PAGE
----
North Koreans trapped in cycle of corruption: UN report

North Koreans trapped in cycle of corruption: UN report

North Koreans face a daily struggle to make ends meet due toa "vicious cycle of deprivation, corruption and repression", a UNreport said on Tuesday, accusing regime leader Kim Jong-un's government ofeconomic mismanagement resulting in its people fighting to get the basics.

The UN report, The Price is Right, is based on interviewscarried out with 214 defectors in 2017 and 2018. It said that everyday survivalin North Korea "is further hampered by officials demanding bribes".

Pyongyang rejected the report as being "politicallymotivated for sinister purposes", the BBC reported.

According to the report, the collapse of the state-rundistribution system in the 1990s forced an estimated three-quarters of thepopulation to turn to informal markets as everyday rations were no longerenough to survive.

"If you just follow instructions coming from the state,you starve to death," one of the defectors said.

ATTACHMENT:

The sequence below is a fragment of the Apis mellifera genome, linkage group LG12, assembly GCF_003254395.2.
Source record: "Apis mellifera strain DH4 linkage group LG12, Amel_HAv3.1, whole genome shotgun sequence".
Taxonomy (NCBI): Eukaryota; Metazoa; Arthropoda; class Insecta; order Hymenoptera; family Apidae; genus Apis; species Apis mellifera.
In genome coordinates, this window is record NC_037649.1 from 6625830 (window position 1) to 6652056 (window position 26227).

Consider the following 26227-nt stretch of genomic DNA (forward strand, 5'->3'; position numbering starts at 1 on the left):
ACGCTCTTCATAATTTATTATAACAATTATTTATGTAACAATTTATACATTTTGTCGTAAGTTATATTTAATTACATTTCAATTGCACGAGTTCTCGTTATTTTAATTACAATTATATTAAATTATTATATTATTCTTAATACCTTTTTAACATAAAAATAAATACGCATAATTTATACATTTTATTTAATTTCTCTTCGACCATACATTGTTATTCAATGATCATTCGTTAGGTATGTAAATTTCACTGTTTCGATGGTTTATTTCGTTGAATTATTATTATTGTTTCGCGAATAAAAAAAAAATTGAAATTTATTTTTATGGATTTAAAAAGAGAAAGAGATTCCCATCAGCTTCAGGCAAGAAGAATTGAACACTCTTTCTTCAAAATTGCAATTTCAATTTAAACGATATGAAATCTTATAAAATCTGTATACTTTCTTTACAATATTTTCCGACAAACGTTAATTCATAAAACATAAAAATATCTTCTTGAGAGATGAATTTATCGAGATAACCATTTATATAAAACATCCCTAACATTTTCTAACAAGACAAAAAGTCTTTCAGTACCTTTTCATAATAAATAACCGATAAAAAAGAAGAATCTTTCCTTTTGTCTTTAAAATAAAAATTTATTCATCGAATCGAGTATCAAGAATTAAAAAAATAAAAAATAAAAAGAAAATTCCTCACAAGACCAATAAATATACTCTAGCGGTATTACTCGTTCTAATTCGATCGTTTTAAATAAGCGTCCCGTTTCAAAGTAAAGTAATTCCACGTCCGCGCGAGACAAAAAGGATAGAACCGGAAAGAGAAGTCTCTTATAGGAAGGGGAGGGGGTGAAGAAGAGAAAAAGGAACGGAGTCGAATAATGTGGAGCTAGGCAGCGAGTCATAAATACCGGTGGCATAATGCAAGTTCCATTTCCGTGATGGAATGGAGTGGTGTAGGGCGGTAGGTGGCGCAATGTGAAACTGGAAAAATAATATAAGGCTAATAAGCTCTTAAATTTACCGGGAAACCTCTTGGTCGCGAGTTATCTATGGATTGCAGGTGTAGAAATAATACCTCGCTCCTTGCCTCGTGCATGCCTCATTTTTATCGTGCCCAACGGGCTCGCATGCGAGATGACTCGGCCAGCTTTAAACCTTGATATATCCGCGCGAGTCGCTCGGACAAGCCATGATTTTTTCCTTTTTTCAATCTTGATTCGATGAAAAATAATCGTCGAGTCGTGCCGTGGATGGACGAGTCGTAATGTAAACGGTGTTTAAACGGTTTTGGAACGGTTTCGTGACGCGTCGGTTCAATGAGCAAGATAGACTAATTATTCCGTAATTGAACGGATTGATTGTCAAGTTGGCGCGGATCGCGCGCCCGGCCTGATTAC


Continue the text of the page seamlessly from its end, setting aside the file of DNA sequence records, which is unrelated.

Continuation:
But the markets exist in a legal grey area, which leavespeople vulnerable to officials wanting bribes.

Those who try to earn money this way "face arrest anddetention", the UN report said, adding that women wanting to earn moneyare particularly vulnerable.

The UN report also criticized the economic management of thecountry under Kim, who has ruled since his father's death in 2011.

North Korea blames its economic woes on sanctions, whichwere imposed over its nuclear weapons programmes.

But, the report said that the military still receivespriority funding over ensuring people have enough food.

The World Food Programme estimates that 10.1 million peopleare now suffering from severe food shortages, while the worst harvest in adecade has left the country short of more than a million tonnes of food.

"I am concerned that the constant focus on the nuclearissue continues to divert attention from the terrible state of human rights formany millions of North Koreans," said UN's High Commissioner for Human RightsMichelle Bachelet.

"The rights to food, health, shelter, work, freedom ofmovement and liberty are universal and inalienable, but in North Korea theydepend primarily on the ability of individuals to bribe state officials,"she added.

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